More than $107,000 in grants will be going to Birmingham to reduce violent crime in crime-heavy areas.

Funds for the three grants will be provided by the Project Safe Neighborhoods (PSN) program, which was launched in 2001 by the U.S. Department of Justice (DOJ) with the help of the Bureau of Alcohol, Tobacco, Firearms and Explosives (ATF). It is a nationwide initiative between local, state and federal law enforcement, prosecutors and others with the expressed goal of reducing gun violence.

Since then, $1.5 billion have been allocated by the federal government to support PSN.

The three grants will be administered by the Alabama Department of Economic and Community Affairs (ADECA).

The city of Birmingham will receive $49,000 to improve technology to target areas of the city with high crime rates.

Better Basics Inc. will receive $29,117 to provide students at Central Park Elementary School in Ensley and Martha Gaskins Elementary in Center Point with programs to help students graduate high school.

The OFFENDER Alumni Association will receive $29,890 to expose at-risk youth to positive role models such as formerly incarnated individuals who have seen success after finishing their prison sentences.

According to Neighborhood Scout, Birmingham is among the most dangerous cities in the United States, only safer than 1% of other U.S. cities. Birmingham has a violent crime rate of 16.61 per 1,000 residents.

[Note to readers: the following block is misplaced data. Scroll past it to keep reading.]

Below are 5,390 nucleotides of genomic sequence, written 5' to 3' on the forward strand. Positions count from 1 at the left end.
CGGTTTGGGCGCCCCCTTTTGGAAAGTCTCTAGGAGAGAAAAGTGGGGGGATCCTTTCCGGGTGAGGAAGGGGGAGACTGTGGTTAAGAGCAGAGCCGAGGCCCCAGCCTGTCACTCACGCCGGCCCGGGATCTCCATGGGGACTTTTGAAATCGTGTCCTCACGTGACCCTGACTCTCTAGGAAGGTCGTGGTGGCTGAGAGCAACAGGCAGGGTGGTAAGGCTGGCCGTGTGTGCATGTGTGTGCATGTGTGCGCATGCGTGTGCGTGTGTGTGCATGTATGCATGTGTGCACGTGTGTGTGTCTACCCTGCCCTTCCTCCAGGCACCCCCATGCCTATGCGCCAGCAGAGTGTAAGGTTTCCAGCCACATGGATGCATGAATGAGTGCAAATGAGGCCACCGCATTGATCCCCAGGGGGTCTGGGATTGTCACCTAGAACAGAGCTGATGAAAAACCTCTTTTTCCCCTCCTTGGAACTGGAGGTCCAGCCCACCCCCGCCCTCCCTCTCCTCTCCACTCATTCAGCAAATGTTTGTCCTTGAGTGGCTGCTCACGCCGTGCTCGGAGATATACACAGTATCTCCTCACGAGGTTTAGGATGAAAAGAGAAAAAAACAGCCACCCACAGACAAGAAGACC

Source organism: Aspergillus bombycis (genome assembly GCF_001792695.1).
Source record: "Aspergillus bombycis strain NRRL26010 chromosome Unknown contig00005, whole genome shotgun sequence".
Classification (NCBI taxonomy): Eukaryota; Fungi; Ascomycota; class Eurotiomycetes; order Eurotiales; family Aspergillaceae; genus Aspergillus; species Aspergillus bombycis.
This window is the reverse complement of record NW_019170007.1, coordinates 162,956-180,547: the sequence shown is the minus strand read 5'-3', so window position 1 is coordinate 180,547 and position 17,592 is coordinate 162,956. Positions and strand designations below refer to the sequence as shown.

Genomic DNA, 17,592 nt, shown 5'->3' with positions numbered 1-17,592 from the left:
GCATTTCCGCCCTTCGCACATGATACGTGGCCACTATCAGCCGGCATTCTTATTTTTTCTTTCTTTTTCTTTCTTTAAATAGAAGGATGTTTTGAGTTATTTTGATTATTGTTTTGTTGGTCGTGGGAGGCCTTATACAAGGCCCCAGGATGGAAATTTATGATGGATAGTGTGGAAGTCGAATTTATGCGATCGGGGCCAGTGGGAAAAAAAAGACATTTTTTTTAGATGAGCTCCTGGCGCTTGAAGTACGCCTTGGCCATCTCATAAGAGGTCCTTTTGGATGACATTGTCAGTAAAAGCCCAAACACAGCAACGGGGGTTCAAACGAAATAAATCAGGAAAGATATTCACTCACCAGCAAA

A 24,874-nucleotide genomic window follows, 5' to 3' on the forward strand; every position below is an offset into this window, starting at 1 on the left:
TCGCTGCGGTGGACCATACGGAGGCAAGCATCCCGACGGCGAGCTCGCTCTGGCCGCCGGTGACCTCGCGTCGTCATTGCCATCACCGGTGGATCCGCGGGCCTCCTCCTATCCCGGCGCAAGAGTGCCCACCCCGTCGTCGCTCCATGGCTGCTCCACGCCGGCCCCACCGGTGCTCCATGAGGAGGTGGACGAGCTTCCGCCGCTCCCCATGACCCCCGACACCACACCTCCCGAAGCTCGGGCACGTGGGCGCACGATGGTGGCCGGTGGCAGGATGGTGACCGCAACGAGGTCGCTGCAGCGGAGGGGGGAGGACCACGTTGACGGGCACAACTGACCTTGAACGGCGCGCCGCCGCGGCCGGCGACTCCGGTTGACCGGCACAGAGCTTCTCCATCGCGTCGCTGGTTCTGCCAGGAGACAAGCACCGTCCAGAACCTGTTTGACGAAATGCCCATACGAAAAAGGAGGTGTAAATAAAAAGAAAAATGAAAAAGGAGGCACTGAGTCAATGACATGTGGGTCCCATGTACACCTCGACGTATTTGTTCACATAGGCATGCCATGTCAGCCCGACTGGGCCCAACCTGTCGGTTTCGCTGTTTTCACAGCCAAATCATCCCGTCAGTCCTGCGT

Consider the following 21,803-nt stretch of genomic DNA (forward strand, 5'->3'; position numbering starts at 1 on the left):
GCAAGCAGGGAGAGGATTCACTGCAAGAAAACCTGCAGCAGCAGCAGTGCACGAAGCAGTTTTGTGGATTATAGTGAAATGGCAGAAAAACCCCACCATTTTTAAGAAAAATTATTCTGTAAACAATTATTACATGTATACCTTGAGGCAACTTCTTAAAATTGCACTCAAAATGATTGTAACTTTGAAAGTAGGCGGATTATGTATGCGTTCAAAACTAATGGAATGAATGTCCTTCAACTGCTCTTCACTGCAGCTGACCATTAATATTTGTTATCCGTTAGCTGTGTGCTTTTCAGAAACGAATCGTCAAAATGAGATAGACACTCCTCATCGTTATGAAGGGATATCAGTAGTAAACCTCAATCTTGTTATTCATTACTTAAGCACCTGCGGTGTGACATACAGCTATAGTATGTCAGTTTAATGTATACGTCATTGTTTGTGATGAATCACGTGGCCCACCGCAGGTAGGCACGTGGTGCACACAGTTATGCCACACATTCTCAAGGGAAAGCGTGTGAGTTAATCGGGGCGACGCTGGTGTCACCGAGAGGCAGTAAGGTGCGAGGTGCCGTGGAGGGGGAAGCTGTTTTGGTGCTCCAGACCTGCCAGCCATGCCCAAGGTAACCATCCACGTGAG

Someone's chances of becoming a victim of violent crime in Birmingham is one in 60. In Alabama, these chances are one in 225.

Ensley, South Pratt, West End, West Princeton, Jones Valley, Fountain Heights, City Center, Avondale, Collegeville, East Birmingham, South Woodlawn, Wahouma and Oak Ridge Park are among the most dangerous neighborhoods in the city.

Homicides are already up in Birmingham this year. Approximately 141 died from homicides in Birmingham in 2021, up from 125 in 2020 and 63 in 2014. By mid-August, Birmingham had already suffered 94 homicides this year, though the Birmingham Police Department (BPD) only considered 85 of those deaths as murders. 

The growth in violent crime has led to a rapid decline in Birmingham's population since the 1960s. Birmingham is no longer the largest city in Alabama, with Montgomery and Hunstville taking the lead.

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